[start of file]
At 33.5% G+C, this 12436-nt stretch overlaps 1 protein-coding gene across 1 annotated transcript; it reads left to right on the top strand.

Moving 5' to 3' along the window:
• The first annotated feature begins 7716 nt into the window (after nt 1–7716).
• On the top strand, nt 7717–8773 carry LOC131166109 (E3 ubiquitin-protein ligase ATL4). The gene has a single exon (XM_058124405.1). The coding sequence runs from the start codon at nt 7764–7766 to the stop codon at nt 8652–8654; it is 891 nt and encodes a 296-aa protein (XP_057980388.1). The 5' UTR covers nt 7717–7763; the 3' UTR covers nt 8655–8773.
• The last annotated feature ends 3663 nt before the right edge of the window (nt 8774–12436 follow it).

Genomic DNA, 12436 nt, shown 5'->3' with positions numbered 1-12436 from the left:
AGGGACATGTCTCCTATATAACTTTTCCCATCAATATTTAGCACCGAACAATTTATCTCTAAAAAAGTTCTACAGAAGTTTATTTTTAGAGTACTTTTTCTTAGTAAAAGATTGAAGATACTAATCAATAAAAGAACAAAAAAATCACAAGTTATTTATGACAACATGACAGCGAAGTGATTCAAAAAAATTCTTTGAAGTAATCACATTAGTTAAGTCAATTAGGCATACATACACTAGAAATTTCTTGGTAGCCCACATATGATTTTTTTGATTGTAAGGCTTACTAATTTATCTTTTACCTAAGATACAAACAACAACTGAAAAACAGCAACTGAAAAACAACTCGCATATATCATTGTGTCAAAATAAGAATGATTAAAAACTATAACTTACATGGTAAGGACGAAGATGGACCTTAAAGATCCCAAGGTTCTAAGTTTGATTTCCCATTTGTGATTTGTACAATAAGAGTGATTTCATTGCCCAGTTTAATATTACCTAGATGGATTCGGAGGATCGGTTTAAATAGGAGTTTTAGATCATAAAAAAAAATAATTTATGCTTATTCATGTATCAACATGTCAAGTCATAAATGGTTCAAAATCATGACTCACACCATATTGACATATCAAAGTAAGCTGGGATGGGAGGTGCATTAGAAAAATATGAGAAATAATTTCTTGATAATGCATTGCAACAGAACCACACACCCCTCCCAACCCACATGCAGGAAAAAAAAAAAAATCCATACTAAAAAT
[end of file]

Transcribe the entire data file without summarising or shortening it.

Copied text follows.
At 33.5% G+C, this 12436-nt stretch overlaps 1 protein-coding gene across 1 annotated transcript; it reads left to right on the top strand.

Moving 5' to 3' along the window:
• The first annotated feature begins 7716 nt into the window (after nt 1–7716).
• On the top strand, nt 7717–8773 carry LOC131166109 (E3 ubiquitin-protein ligase ATL4). The gene has a single exon (XM_058124405.1). The coding sequence runs from the start codon at nt 7764–7766 to the stop codon at nt 8652–8654; it is 891 nt and encodes a 296-aa protein (XP_057980388.1). The 5' UTR covers nt 7717–7763; the 3' UTR covers nt 8655–8773.
• The last annotated feature ends 3663 nt before the right edge of the window (nt 8774–12436 follow it).

Genomic DNA, 12436 nt, shown 5'->3' with positions numbered 1-12436 from the left:
AGGGACATGTCTCCTATATAACTTTTCCCATCAATATTTAGCACCGAACAATTTATCTCTAAAAAAGTTCTACAGAAGTTTATTTTTAGAGTACTTTTTCTTAGTAAAAGATTGAAGATACTAATCAATAAAAGAACAAAAAAATCACAAGTTATTTATGACAACATGACAGCGAAGTGATTCAAAAAAATTCTTTGAAGTAATCACATTAGTTAAGTCAATTAGGCATACATACACTAGAAATTTCTTGGTAGCCCACATATGATTTTTTTGATTGTAAGGCTTACTAATTTATCTTTTACCTAAGATACAAACAACAACTGAAAAACAGCAACTGAAAAACAACTCGCATATATCATTGTGTCAAAATAAGAATGATTAAAAACTATAACTTACATGGTAAGGACGAAGATGGACCTTAAAGATCCCAAGGTTCTAAGTTTGATTTCCCATTTGTGATTTGTACAATAAGAGTGATTTCATTGCCCAGTTTAATATTACCTAGATGGATTCGGAGGATCGGTTTAAATAGGAGTTTTAGATCATAAAAAAAAATAATTTATGCTTATTCATGTATCAACATGTCAAGTCATAAATGGTTCAAAATCATGACTCACACCATATTGACATATCAAAGTAAGCTGGGATGGGAGGTGCATTAGAAAAATATGAGAAATAATTTCTTGATAATGCATTGCAACAGAACCACACACCCCTCCCAACCCACATGCAGGAAAAAAAAAAAAATCCATACTAAAAAT